NEW ULM - Creating a legend can be a lot harder to do than it first appears.
The New Ulm Convention-Visitors Bureau found that out this week with the legend of the giant Hermann's footprint now hanging on the side of the Chamber of Commerce.
The CVB, working with a marketing firm, Haberman's Modern Storytellers, came up with the idea this year of "finding" a giant footprint of Hermann the German, whose statue stands overlooking the city. The CVB commissioned local artist Jason Jaspersen, who created the Gertie the Goose statue in Riverside Park, to design the footprint, and it had American Artstone cast the print. Heymann Construction then installed it on the side of the Chamber Building.
File photo by Josh Moniz
New Ulm Convention and Visitors Bureau Manager Terry Sveine (left) and New Ulm Chamber President Audra Shaneman touch what was promoted as the giant footprint of Hermann the German that hangs on the side wall of the Chamber office building.
To drum up interest, the marketing firm came up with the story that the footprint was an artifact discovered in a dusty corner of the Chamber of Commerce's basement, with an old handwritten note that said "all who touched the footprint would have more fun for a day," and intimating the artifact might have been made in Germany. The CVB has been asking people to submit their ideas about how the footprint came to be.
The project was reported in The Journal on Aug. 2, saying the artifact had "reportedly" been found in the basement.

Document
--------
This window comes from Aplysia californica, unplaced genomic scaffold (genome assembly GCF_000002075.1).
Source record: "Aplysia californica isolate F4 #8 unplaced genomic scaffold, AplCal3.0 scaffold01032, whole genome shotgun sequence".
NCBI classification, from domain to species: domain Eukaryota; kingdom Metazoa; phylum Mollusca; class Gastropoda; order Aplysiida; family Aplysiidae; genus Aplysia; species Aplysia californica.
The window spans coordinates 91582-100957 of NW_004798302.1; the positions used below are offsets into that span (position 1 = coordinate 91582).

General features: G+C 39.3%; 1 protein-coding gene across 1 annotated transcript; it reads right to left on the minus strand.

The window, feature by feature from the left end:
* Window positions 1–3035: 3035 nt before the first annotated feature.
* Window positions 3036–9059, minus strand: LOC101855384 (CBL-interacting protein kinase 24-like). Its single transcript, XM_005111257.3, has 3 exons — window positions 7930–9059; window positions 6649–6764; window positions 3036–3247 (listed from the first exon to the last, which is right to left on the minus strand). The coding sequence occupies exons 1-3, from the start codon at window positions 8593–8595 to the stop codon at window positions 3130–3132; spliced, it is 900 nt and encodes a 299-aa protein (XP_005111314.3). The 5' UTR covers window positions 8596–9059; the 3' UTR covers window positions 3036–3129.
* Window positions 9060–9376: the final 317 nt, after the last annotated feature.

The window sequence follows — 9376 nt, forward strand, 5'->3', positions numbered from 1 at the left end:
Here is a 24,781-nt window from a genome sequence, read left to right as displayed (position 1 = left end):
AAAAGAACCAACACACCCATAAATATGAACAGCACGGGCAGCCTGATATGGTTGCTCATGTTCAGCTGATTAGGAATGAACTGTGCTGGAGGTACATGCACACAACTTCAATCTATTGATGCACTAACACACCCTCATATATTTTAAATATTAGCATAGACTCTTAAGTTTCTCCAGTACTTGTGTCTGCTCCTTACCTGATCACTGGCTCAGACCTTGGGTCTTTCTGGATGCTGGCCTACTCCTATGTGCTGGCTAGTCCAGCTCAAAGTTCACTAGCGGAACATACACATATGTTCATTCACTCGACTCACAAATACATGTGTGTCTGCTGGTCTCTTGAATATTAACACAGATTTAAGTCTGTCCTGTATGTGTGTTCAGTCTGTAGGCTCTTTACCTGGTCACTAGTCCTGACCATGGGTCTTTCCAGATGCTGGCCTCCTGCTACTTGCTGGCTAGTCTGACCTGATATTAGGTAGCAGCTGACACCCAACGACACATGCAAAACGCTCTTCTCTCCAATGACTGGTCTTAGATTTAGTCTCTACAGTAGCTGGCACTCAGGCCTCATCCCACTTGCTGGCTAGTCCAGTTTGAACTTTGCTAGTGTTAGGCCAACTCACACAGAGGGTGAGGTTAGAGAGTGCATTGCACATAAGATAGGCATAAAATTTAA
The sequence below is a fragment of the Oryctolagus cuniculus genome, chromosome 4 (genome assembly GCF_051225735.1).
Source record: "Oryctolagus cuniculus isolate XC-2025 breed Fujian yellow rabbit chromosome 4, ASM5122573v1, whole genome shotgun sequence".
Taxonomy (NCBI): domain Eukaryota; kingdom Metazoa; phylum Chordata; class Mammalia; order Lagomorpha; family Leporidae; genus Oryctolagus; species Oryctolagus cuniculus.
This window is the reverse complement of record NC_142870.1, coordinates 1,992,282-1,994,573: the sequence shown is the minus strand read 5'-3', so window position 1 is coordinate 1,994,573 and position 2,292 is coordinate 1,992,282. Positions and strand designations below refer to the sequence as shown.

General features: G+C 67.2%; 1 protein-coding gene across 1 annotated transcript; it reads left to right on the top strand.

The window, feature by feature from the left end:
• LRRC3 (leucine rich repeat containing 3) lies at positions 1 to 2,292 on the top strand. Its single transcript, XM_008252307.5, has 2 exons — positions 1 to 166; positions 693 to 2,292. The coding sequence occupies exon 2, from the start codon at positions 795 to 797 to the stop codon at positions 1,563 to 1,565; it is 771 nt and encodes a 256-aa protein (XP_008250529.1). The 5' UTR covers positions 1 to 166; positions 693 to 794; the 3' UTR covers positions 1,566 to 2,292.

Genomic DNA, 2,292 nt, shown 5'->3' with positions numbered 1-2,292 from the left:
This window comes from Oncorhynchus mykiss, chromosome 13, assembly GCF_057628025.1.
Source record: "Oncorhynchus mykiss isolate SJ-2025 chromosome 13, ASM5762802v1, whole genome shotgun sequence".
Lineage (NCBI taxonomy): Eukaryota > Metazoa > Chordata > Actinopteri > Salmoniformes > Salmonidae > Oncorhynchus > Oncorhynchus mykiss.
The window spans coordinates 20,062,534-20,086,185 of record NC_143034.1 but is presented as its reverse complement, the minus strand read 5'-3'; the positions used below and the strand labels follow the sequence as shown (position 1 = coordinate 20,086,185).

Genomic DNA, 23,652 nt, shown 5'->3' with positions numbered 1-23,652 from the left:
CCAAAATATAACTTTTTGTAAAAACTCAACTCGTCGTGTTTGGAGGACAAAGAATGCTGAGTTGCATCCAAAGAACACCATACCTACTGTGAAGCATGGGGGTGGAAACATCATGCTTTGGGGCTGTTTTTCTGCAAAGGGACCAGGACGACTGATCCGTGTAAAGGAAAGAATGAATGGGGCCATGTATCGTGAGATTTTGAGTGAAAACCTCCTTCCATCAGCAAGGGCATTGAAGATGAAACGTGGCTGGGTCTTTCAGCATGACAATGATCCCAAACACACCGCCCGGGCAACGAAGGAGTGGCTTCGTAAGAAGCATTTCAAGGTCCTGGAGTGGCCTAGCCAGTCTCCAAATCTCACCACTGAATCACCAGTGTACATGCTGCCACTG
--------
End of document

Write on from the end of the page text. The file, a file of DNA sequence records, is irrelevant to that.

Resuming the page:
CVB director Terry Sveine said he has been faithfully following the script in talking about the footprint, but after an article Monday in The Free Press of Mankato was picked up by the Associated Press, and an AP reporter called to verify the story, Sveine and the marketing firm realized the story was getting too big. They contacted the AP, which had already moved a version of the story, and admitted that the footprint had not, in fact, been found in the chamber's basement. The AP moved a story headlined "New Ulm tourism chief admits faking story."
"I felt I was playing the role I was asked to play, and we're not going to do that anymore" Sveine told the AP.
"I felt bad all along. You know, I was an altar boy for six years. I feel very un-altar-boyish," he told the AP.
There is an old saying that "there is no such thing as bad publicity," and the AP article has traveled wide, according to a google search, appearing in publications as far away as the Miami Herald.
While the true story of its origins may not be as legendary as originally written, the footprint has been gaining attention from tourists. People may still submit their theory on the origins of the footprint at New Ulm's Facebook page through Sept. 6.